Subscribe to SLJ
Follow This Blog: RSS feed
A Fuse #8 Production
Inside A Fuse #8 Production

Fusenews: And the tree was moderately amused

  • givingtreeHere’s your SAT question for the day: “Making fun of The Giving Tree in a parody is to shooting fish in a barrel as . . .”  You may put your response in the comments below.  I’ve lived long enough to feel that I’ve seen every possible Giving Tree parody man or woman could imagine.  The Taking Tree, the video with Sassy Gay Friend, that other video where it shows the boy growing up.  Been there, done that.  That’s why I really kind of respected The Toast’s take.  At first it sounds like it’s going to be more of the same old, same old: If the Boy From the Giving Tree Was Your Boyfriend.  But like most pieces on The Toast, it’s much smarter and cleverer than its initial concept.  Well played, Meghann Gordon.  Well played indeed.  Thanks to Cheryl Klein for the link.
  • Me stuff.  If you find that you haven’t heard enough talkety talk from me, Mr. Tim Podell was recently kind enough to speak to interview me for his remarkable, and longstanding, Good Conversations Radio Podcast.  Seven years ago he walked into my library and we talked about where to take his show.  Now he has a successful podcast and I my same blog.  Seems like only yesterday, eh, Tim?
  • This one just sort of sells itself.  The headline read, “British Library releases children’s book illustrations into public domain.”
  • I don’t know as many literary apps for kids as I might.  Pretty much everything on my phone is of the Endless series.  Endless Reader.  Endless Alphabet.  Now I hear they’ve a Spanish one as well: Endless Spanish/Infinito Español.  This is a great day for kinderappkind.
  • Who doesn’t like a good bookface (as the kids are calling it these days)?  Lots of children’s literature was on display in this recent Guardian article about NYPL’s call for pictures ala #bookfacefriday.

bookfaceNelson

I think the Libba Bray one is particularly inspired too.

  • With the sheer number of picture books out there, sometimes you want to see a recommendation list that isn’t the same old, same old.  So if you want something fun and entirely up-t0-date, step this way and take in the Pink Me post Super Summer Picture Books 2015.  Good for what ails ya.
  • I missed a lot of Publisher’s Weekly Children’s Bookshelf issues while I was moving to Evanston, so perhaps this piece has already been discussed ad nauseum without me.  Just in case it hasn’t, though, The Guardian post Picture Books That Draw the Line Against Pink Stereotypes of Girls is very interesting to me.  I should do an American version as a post soon.  In any case, many of these I recognize but I don’t think we’ve seen I’m a Girl by Yasmeen Ismail yet.  Eh, Bloomsbury?  Eh?  Eh eh?  *bats eyelashes*  Eh? Thanks to Kate for the link.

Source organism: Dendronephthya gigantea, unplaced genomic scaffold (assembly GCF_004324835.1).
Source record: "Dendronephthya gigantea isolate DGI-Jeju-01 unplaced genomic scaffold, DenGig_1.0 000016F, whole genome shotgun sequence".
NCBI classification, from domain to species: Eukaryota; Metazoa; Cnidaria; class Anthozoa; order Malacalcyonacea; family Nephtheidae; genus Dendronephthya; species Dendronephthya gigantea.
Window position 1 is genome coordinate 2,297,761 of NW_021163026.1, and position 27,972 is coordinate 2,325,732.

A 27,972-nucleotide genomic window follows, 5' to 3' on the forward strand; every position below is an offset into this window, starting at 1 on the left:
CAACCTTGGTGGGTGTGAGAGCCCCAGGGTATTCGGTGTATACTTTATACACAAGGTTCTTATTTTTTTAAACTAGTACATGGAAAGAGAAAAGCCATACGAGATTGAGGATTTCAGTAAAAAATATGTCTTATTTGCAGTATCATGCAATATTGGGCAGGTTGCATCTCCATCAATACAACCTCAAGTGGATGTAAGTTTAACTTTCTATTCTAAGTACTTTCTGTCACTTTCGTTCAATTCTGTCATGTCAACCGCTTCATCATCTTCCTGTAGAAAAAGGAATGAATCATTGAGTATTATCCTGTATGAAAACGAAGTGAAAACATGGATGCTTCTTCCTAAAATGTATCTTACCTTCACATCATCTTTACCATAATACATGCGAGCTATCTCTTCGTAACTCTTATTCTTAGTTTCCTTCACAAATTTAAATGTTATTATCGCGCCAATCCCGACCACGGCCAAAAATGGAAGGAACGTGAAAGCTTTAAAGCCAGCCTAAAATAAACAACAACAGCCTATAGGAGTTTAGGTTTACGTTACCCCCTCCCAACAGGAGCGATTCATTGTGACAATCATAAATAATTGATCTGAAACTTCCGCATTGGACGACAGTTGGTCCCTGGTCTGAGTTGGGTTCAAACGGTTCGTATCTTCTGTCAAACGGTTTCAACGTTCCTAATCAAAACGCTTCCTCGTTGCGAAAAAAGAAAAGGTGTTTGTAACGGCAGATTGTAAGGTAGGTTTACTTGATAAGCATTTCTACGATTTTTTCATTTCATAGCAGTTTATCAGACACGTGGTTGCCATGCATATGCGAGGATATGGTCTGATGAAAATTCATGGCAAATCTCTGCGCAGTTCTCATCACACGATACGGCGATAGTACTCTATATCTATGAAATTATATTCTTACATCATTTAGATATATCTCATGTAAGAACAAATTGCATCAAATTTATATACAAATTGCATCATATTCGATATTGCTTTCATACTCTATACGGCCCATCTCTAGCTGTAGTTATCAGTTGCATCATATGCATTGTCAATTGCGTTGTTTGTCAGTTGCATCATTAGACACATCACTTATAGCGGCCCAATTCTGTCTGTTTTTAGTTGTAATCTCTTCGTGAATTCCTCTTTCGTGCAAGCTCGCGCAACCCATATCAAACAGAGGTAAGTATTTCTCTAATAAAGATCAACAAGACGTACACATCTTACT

• With his customary verve and panache, Travis Jonker accurately (insofar as I am concerned) pinpoints the books that will probably get some New York Times Best Illustrated love this year.  The sole book he neglects to mention, insofar as I am concerned, is my beloved Moletown by Torben Kuhlmann and possibly Mr. Squirrel and the Moon by Sebastian Meschenmoser.  Let’s show our German compatriots a little affection!
  • One might argue that launching a literary periodical with a concentration on children’s literature in this day and age is as fraught with peril as launching a children’s bookstore (if not more so).  Yet I find much to celebrate in this recent announcement about The Read Quarterly and what it hopes to accomplish.  You know what?  What the heck.  I’ll subscribe.  Could be good for the little gray cells.
  • Daily Image:

This . . . this looks like a lot of work.  Whooboy.  A lot of work.  But super cool, you bet.  Super cool.  It’s kids made out of books:

0109_poster_B1_右下統一

Share
About Elizabeth Bird

Elizabeth Bird is currently the Collection Development Manager of the Evanston Public Library system and a former Materials Specialist for New York Public Library. She has served on Newbery, written for Horn Book, and has done other lovely little things that she'd love to tell you about but that she's sure you'd find more interesting to hear of in person. Her opinions are her own and do not reflect those of EPL, SLJ, or any of the other acronyms you might be able to name. Follow her on Twitter: @fuseeight.

Comments

  1. Nice to see Kate Beaton’s books in the Guardian article, and the others look great too.

    (And writing Giving Tree parodies is like shooting fish in a barrel, because the original book was so blind to the scenario it was setting up!)

  2. How much do I love bookfaces! They’re the best. Thanks for the shout-out Betsy, hope your move is going smoothly!